This is a discussion on [fw-wiz] Advice sought: IPSEC 3DES VPN config on Fedora Core 3 - Firewalls ; Gents, I've been building IPSEC 3DES VPNs for some time with Cisco gear at both ends - typically 5-50 remote branch locatations on broadband back in to the central site on a leased line. Hardware has been Cisco 837-K9 routers ...
I've been building IPSEC 3DES VPNs for some time with Cisco gear at
both ends - typically 5-50 remote branch locatations on broadband back
in to the central site on a leased line.
Hardware has been Cisco 837-K9 routers at the remote sites and depending
on the number of sites a PIX506E or PIX515E at the center - this works
For some of the stuff that I'm implementing I now want to keep the 837-K9s
at remote locations running both local internet access and 3DES tunnels
but want to land the VPN/tunnel on a Linux box running Fedora Core 3.
Assuming that the FC3 box is up-to-date what is the best way to configure
the Linux box to act as a peer with my remote sites? Where "best" means
straight forward to configure/understand/maintain with minimum of effort...
Googling for "IPSEC Linux HOWTO" results in conflicting and confusing
advice regarding OpenSWAN, FreeSWAN, Racoon, ikakmpd, kernel based
support versus userland, etc. etc... there look to be so many choices...
and its not clear what has become defaco/best practice... in particular
where Fedora FC3 is involved...
Consider an 837-K9 on a broadband conenction with single, fixed, IP address
on the outside (22.214.171.124) and internal LAN subnet 192.168.100.0/24 with the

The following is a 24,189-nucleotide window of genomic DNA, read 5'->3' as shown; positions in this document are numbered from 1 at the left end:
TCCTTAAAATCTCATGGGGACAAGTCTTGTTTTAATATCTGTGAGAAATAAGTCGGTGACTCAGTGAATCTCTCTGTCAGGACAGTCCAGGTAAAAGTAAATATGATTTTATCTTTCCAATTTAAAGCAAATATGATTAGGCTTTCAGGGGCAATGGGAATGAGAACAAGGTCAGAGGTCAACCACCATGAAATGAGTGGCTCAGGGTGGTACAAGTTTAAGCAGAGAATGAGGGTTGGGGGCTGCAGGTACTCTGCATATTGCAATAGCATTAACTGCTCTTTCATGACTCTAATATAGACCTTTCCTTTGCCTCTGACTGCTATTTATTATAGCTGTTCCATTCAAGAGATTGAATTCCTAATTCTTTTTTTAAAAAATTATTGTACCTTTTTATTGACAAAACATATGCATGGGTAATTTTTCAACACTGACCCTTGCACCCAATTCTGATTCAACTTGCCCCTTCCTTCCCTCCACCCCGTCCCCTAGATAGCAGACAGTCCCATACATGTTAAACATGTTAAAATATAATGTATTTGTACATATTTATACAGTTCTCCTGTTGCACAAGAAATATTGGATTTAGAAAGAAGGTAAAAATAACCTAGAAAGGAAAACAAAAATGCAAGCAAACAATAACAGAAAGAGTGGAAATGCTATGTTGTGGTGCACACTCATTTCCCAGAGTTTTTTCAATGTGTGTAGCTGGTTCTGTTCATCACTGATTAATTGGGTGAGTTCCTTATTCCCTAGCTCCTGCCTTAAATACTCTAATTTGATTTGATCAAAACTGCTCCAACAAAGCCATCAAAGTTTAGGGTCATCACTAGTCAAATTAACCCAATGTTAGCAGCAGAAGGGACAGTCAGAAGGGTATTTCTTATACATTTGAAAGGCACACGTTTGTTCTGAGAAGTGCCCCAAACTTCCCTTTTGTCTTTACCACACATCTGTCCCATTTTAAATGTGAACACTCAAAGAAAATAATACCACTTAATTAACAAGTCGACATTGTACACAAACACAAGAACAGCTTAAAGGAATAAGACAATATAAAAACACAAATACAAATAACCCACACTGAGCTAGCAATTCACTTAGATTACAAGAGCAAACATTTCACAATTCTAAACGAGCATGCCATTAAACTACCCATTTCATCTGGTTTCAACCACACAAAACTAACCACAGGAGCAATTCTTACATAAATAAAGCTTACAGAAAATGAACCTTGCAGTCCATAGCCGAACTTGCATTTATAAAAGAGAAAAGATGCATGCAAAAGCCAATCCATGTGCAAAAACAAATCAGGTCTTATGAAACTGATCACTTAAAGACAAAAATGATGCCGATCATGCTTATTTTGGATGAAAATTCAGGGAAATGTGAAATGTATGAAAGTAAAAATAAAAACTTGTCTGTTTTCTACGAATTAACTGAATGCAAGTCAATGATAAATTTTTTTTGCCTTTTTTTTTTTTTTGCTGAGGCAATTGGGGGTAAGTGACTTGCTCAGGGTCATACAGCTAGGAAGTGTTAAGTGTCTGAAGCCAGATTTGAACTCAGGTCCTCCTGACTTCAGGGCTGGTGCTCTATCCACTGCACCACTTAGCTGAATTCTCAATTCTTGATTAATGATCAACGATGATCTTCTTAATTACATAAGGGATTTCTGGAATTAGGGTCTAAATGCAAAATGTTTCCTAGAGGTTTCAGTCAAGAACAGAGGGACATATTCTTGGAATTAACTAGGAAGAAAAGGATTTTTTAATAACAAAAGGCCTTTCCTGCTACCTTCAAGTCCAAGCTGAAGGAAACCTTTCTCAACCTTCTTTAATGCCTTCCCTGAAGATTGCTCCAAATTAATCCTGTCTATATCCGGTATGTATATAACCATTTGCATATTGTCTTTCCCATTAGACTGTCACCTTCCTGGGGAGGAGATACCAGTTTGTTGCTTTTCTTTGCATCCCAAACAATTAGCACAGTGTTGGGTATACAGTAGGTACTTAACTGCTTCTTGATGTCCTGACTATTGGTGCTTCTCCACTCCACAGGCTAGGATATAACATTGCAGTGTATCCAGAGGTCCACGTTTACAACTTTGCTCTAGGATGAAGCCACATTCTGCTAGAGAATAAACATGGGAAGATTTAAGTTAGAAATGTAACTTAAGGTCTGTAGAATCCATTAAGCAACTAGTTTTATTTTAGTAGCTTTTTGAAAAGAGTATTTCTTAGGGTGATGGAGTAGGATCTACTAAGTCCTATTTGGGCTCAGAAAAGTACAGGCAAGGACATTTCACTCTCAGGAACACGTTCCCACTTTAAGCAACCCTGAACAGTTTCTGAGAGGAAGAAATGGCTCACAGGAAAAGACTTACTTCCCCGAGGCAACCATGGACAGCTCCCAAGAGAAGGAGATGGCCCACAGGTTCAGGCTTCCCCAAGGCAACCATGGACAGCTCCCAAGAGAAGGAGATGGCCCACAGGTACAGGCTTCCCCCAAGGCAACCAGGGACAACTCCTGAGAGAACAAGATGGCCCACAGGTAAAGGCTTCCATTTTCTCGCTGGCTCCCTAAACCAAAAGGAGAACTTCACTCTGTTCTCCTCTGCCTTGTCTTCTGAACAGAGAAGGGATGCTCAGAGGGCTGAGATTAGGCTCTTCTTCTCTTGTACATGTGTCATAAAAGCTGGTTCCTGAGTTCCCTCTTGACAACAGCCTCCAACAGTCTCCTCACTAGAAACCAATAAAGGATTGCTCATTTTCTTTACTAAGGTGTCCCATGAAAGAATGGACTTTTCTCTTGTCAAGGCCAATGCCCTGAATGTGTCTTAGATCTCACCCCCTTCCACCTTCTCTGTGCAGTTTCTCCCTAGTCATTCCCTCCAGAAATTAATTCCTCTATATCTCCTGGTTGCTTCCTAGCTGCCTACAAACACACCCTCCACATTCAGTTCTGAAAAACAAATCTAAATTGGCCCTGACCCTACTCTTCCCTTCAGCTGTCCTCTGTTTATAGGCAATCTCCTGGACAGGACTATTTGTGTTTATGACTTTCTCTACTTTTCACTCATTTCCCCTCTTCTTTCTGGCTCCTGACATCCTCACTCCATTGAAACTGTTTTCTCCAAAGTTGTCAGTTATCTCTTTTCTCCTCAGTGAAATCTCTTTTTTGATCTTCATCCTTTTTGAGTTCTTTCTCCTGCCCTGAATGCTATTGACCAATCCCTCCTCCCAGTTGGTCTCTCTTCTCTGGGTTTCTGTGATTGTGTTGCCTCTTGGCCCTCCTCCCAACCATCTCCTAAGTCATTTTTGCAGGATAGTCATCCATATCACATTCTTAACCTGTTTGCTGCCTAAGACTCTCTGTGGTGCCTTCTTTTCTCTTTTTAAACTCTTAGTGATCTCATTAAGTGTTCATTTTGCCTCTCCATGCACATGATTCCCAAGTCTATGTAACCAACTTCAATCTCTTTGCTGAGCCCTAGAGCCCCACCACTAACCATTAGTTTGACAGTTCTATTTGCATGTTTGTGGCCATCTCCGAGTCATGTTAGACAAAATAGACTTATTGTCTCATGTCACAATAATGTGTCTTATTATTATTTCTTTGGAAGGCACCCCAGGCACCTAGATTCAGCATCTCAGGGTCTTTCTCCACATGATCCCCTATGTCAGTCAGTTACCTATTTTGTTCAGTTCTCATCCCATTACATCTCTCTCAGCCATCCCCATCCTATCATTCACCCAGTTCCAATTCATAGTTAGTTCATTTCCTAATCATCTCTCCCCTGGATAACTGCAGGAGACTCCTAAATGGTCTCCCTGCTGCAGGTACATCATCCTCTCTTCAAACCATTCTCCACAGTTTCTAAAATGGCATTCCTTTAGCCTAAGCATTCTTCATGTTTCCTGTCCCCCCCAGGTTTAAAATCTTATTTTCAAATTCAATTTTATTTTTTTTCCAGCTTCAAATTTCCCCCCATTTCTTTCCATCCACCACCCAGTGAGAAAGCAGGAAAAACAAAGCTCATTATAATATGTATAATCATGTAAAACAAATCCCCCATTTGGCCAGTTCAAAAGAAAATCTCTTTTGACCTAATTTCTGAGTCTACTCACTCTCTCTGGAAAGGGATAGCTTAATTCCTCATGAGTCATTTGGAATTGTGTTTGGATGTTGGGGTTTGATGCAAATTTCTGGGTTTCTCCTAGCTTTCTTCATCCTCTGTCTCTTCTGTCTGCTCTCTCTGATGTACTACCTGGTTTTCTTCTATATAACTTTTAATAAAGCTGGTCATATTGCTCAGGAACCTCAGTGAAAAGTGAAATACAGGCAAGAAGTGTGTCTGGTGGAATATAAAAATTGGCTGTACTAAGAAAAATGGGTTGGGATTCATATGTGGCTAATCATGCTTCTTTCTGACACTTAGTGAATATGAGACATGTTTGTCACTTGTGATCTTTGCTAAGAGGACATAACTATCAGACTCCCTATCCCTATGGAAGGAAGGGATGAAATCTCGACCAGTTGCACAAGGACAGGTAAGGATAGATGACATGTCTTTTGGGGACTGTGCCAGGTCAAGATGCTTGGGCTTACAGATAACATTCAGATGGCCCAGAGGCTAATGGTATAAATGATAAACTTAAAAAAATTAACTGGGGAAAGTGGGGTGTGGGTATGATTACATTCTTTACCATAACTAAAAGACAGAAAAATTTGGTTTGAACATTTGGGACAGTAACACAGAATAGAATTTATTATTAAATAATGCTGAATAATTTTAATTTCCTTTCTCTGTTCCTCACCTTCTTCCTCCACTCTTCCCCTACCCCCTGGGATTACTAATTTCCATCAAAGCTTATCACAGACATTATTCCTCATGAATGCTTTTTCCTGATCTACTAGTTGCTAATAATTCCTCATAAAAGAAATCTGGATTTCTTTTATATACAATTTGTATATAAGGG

router being 192.168.100.254.
The corresponding peer (FC3 box) might have the public IP address 126.96.36.199
and have an internal network 192.168.1.0/24 but also have other routed/reachable
subnets such as 192.168.0.0/24 and 10.144.0.0/16, so the FC3 box has:
eth0: 188.8.131.52/255.255.255.0 outside (public internet)
eth1: 192.168.1.1/255.255.255.0 inside (private network)
We need to use 3DES, MD5, Group1, pre-shared keys, with an SA lifetime
of 68400 seconds (18 hours) -- why? because that bit's been mandated by
the thought police for the project ;o)
Here's some snippets of config from a typical 837 at a remote site:
crypto isakmp policy 10
crypto isakmp key 0 let_me_in address 184.108.40.206 no-xauth
crypto ipsec transform-set myset esp-3des esp-md5-hmac
crypto map mymap 10 ipsec-isakmp
set peer 220.127.116.11
set transform-set myset
match address 150
and the ACLs mon the 837-K9 would include:
access-list 101 remark *** Allow IPSEC traffic from center ***
access-list 101 permit ahp host 18.104.22.168 host 22.214.171.124
access-list 101 permit esp host 126.96.36.199 host 188.8.131.52
access-list 101 permit udp host 184.108.40.206 host 220.127.116.11 eq isakmp
as part of the input ACL on the Dialler-1 interface (PPP connected broadband).
The ACL below should catch the three subnets causing them to be
access-list 150 remark *** Match address for IPSEC VPN to center ***
access-list 150 permit ip 192.168.100.0 0.0.0.255 192.168.1.0 0.0.0.254
access-list 150 permit ip 192.168.100.0 0.0.0.255 10.144.0.0 0.0.255.255
.... so, the question is what's the best way to configure the FC3 box
to act as a peer for this?
Does the FC3 box end up with a logical interface as the end-point of
the tunnel, like "ipsec0" or something? If so, does it get an IP address?
Crucially -- if I am at a remote site can I access services on the FC3
box where the tunnel terminates, ie. on 192.168.1.1 which is the address
of eth1 where a webserver or smb share may be found...
Anyone care to put together a worked example of the setup for the FC3
box? ... I'll send you beer via the IPSEC tunnel )
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